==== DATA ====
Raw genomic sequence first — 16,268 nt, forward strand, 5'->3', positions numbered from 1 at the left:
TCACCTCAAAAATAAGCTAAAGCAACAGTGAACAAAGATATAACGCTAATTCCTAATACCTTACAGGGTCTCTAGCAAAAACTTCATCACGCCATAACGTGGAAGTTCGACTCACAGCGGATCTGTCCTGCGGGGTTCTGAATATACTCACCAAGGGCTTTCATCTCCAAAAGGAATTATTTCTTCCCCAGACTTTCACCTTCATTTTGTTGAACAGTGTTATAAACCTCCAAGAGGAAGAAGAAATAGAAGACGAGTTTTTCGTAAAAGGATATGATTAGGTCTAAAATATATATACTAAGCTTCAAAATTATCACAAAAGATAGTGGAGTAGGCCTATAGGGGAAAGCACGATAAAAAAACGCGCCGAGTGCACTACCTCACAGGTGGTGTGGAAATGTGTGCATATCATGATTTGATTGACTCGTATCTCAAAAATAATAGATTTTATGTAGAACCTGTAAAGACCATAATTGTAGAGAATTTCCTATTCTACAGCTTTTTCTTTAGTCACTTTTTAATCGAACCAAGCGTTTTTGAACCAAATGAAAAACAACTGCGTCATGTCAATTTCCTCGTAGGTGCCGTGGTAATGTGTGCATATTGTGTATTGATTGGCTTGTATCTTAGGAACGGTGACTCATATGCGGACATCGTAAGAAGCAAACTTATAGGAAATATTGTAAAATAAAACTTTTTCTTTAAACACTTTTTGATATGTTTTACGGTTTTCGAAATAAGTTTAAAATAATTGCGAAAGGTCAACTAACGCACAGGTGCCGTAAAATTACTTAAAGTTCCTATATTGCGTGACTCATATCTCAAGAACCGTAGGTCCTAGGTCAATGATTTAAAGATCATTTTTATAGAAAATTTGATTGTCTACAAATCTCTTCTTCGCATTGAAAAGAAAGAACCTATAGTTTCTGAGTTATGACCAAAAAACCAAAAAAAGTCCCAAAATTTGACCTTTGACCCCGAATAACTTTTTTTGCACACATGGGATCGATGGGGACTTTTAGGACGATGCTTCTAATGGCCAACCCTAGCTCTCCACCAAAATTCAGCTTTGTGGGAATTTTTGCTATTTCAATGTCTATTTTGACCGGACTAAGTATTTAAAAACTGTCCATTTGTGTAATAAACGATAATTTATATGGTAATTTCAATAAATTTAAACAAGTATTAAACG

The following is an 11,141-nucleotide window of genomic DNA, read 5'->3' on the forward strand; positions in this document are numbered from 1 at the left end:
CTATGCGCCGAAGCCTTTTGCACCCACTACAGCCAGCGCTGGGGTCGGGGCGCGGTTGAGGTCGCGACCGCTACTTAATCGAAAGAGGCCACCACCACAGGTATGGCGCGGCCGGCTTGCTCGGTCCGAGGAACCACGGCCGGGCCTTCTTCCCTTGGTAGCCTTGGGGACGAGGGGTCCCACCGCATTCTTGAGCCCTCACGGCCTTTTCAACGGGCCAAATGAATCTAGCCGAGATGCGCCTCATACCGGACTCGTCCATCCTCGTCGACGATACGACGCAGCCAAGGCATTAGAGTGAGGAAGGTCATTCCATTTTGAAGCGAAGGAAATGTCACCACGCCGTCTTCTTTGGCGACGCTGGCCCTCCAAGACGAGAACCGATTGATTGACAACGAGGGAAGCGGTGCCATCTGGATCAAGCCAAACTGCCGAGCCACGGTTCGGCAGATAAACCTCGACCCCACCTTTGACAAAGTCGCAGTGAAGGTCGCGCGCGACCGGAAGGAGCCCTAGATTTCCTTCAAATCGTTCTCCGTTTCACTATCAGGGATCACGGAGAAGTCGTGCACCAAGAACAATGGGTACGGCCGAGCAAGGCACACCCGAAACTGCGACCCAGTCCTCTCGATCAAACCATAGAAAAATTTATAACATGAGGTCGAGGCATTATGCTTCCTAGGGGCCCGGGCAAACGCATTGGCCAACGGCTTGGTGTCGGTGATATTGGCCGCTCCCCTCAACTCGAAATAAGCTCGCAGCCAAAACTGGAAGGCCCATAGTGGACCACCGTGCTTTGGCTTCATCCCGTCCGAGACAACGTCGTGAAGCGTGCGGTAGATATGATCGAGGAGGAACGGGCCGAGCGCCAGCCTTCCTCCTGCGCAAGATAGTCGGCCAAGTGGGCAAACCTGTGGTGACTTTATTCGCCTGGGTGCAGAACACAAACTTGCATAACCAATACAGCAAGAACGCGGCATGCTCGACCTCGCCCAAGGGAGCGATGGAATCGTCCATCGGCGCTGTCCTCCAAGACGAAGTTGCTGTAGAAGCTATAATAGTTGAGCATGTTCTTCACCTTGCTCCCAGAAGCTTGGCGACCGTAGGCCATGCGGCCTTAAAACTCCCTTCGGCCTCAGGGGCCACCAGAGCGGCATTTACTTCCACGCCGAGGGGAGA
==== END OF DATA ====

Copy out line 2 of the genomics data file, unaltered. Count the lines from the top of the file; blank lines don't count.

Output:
TCACCTCAAAAATAAGCTAAAGCAACAGTGAACAAAGATATAACGCTAATTCCTAATACCTTACAGGGTCTCTAGCAAAAACTTCATCACGCCATAACGTGGAAGTTCGACTCACAGCGGATCTGTCCTGCGGGGTTCTGAATATACTCACCAAGGGCTTTCATCTCCAAAAGGAATTATTTCTTCCCCAGACTTTCACCTTCATTTTGTTGAACAGTGTTATAAACCTCCAAGAGGAAGAAGAAATAGAAGACGAGTTTTTCGTAAAAGGATATGATTAGGTCTAAAATATATATACTAAGCTTCAAAATTATCACAAAAGATAGTGGAGTAGGCCTATAGGGGAAAGCACGATAAAAAAACGCGCCGAGTGCACTACCTCACAGGTGGTGTGGAAATGTGTGCATATCATGATTTGATTGACTCGTATCTCAAAAATAATAGATTTTATGTAGAACCTGTAAAGACCATAATTGTAGAGAATTTCCTATTCTACAGCTTTTTCTTTAGTCACTTTTTAATCGAACCAAGCGTTTTTGAACCAAATGAAAAACAACTGCGTCATGTCAATTTCCTCGTAGGTGCCGTGGTAATGTGTGCATATTGTGTATTGATTGGCTTGTATCTTAGGAACGGTGACTCATATGCGGACATCGTAAGAAGCAAACTTATAGGAAATATTGTAAAATAAAACTTTTTCTTTAAACACTTTTTGATATGTTTTACGGTTTTCGAAATAAGTTTAAAATAATTGCGAAAGGTCAACTAACGCACAGGTGCCGTAAAATTACTTAAAGTTCCTATATTGCGTGACTCATATCTCAAGAACCGTAGGTCCTAGGTCAATGATTTAAAGATCATTTTTATAGAAAATTTGATTGTCTACAAATCTCTTCTTCGCATTGAAAAGAAAGAACCTATAGTTTCTGAGTTATGACCAAAAAACCAAAAAAAGTCCCAAAATTTGACCTTTGACCCCGAATAACTTTTTTTGCACACATGGGATCGATGGGGACTTTTAGGACGATGCTTCTAATGGCCAACCCTAGCTCTCCACCAAAATTCAGCTTTGTGGGAATTTTTGCTATTTCAATGTCTATTTTGACCGGACTAAGTATTTAAAAACTGTCCATTTGTGTAATAAACGATAATTTATATGGTAATTTCAATAAATTTAAACAAGTATTAAACG